To San Ignacio
En Route to San Ignacio, Belize
The alarm went off at 4:15, we didn’t exactly ‘spring’ out of bed, but we were downstairs ready for our five o’clock pick-up. Louis, our travel agent arrived groggily at half past five, he had been woken from a deep sleep by the bus driver who had broken down. After a conflab, it was decided we would wait up to an hour for the original bus and if it was a no-show we would catch the Belize City shuttle and leave it at the border. At eight thirty we settled on the shuttle. All was well at cruising speed but any slower and the back wheels shook quite rhythmically..............
We arrived safe and sound at the border just after ten, paid our one pound eighty per person to leave Guatemala and walked the short distance to our next country. We had a lovely welcome from tourist officials, Customs and Immigration and were soon in a taxi en route to our lodge.
Similar scenery to what we are used to, but we did love the little push-me-pull-you ferry
Some things were all too familiar – cracked windscreen and all the signs of a pre ‘one careful owner’
We passed lush green fields complete with cows laying down, quite English. Very strange not to hear Spanish but our driver said most people near the border are fluent in both Spanish, English, Kriol and a local pigeon slang. As we neared town we saw some very smart buildings.......
............and a potential for the ‘one careful owner’
San Ignacio Square
San Ignacio is a town in western Belize that serves as the capital of Cayo District. It got its start from Mahogany production during British rule. It began to attract different people from the surrounding areas, which led to the diverse make up of the town at present day. San Ignacio is situated on the banks of the Macal and Mopan Rivers, about 68.5 miles west of Belize City and 22 miles west of the country's capital, Belmopan (Bel from Belize and Mopan from the indigenous Maya people and their language of the same name).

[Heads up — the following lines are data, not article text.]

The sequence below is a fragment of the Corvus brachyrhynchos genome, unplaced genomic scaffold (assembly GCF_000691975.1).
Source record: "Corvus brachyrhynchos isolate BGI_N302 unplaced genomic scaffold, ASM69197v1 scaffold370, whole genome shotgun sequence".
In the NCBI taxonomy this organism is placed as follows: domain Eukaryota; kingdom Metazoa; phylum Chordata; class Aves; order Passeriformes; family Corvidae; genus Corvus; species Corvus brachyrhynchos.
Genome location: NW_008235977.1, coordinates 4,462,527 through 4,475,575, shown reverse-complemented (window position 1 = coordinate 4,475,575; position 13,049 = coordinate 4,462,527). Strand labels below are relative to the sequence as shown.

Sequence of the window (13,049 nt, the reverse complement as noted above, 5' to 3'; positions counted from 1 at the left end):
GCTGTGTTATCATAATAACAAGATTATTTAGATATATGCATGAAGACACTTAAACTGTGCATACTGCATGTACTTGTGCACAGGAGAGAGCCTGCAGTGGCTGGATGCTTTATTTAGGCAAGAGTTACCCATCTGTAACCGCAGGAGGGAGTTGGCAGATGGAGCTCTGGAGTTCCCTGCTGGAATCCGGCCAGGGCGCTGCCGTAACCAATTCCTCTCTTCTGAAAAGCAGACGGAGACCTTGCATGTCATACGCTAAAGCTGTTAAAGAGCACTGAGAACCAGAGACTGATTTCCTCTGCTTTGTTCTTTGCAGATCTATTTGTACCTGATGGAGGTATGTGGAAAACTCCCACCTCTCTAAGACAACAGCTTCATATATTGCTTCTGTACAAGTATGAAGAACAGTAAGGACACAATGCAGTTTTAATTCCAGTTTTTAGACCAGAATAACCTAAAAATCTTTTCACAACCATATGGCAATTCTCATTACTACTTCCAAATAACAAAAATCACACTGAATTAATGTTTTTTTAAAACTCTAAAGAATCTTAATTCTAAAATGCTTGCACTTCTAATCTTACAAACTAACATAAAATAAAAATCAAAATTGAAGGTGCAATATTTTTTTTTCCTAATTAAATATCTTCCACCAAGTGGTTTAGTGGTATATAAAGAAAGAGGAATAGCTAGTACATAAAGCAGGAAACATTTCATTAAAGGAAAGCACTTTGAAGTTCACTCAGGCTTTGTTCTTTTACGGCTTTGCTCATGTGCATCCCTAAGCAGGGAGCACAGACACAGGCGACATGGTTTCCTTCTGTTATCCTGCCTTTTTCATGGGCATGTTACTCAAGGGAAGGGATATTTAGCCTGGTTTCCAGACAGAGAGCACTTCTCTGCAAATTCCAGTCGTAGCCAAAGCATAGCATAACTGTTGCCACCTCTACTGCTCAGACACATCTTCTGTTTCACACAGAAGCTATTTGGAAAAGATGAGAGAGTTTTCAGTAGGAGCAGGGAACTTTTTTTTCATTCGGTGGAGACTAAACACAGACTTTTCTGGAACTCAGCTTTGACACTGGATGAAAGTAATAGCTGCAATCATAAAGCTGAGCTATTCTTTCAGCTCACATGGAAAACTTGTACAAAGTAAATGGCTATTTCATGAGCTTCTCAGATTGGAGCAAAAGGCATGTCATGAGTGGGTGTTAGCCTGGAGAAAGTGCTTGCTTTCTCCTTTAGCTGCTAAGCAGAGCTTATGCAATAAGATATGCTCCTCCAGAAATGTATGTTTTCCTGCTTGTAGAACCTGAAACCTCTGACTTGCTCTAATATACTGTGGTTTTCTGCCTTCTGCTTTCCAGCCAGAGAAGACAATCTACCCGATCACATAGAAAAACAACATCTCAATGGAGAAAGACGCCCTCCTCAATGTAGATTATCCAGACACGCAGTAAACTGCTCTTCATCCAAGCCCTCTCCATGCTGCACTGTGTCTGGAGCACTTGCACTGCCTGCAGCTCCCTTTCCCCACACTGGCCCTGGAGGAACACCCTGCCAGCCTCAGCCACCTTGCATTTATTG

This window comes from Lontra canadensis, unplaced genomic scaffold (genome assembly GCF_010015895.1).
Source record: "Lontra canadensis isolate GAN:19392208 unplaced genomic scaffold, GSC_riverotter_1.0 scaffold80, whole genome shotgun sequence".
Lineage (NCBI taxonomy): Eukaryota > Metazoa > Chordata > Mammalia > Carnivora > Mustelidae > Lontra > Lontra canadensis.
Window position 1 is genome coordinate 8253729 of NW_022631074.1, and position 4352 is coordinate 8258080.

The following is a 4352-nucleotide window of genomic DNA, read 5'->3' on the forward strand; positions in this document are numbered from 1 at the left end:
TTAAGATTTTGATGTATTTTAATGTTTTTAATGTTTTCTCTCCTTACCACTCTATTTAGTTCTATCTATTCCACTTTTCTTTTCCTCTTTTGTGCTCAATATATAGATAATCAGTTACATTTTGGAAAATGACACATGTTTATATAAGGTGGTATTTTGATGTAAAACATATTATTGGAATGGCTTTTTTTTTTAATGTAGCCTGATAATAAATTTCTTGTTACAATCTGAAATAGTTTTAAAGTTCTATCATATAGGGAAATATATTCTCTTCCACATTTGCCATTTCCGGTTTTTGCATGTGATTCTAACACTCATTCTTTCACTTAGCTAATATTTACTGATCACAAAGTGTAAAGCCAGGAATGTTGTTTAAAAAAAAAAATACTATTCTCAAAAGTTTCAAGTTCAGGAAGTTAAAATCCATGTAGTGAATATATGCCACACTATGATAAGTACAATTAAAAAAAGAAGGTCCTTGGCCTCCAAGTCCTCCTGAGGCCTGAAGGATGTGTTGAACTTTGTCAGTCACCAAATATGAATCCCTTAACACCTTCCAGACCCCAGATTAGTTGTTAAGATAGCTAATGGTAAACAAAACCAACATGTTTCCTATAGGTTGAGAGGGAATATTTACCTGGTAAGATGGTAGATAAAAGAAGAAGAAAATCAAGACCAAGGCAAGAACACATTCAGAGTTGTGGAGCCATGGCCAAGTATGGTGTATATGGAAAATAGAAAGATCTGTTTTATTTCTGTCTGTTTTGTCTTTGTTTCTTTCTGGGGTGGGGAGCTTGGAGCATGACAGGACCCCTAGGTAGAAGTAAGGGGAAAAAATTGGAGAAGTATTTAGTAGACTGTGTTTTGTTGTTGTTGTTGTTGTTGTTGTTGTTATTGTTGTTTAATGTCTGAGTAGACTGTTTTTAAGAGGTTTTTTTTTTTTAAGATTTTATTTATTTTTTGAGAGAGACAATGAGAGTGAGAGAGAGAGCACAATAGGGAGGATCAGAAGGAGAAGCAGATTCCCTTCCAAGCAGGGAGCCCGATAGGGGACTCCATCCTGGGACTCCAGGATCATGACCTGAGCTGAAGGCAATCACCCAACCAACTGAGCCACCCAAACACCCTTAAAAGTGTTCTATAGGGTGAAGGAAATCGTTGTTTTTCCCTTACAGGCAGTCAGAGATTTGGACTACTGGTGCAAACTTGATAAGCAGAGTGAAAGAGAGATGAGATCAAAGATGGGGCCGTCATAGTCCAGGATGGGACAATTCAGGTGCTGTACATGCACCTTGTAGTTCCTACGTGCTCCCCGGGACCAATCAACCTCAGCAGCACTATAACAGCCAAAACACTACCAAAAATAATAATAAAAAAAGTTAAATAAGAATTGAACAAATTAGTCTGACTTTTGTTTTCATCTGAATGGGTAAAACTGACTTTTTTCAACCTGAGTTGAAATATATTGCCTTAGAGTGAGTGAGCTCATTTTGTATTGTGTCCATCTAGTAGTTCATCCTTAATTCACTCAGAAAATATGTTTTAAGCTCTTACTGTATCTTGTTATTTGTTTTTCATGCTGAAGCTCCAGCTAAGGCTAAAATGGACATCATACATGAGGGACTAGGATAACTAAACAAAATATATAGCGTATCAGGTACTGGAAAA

Demographics: The population is largely Mestizo and Kriol, with some Lebanese and Mopan. San Ignacio also boasts a fairly large Chinese population, most of whom emigrated from Guangzhou in waves in the mid-20th century. A sizable Mennonite community resides near San Ignacio. In the 2010 census the town had 9,925 inhabitants (4,856 are males and 5,069 females). The average household size is 3.8.
In recent years San Ignacio has absorbed the formerly separate village of Santa Elena. San Ignacio and its sister-town Santa Elena make up Belize's second largest urban area. The two towns are connected by Belize's only suspension bridge, the one-lane Hawksworth Bridge across the River Macal, built in 1949. The two are collectively referred to as the "Twin Towns". The one way bridge is just beyond the Police Station and the one petrol station.
San Ignacio in the late 1800's
San Ignacio fisherman and local women washing clothes in the late 1800's
A brief monetary history:
16 pounds 29 pence is the value of this $50
We passed a hotel tucked next to the motor bike shop, swept passed the town centre and a couple of minutes later we were dropped off
ALL IN ALL ANOTHER COUNTRY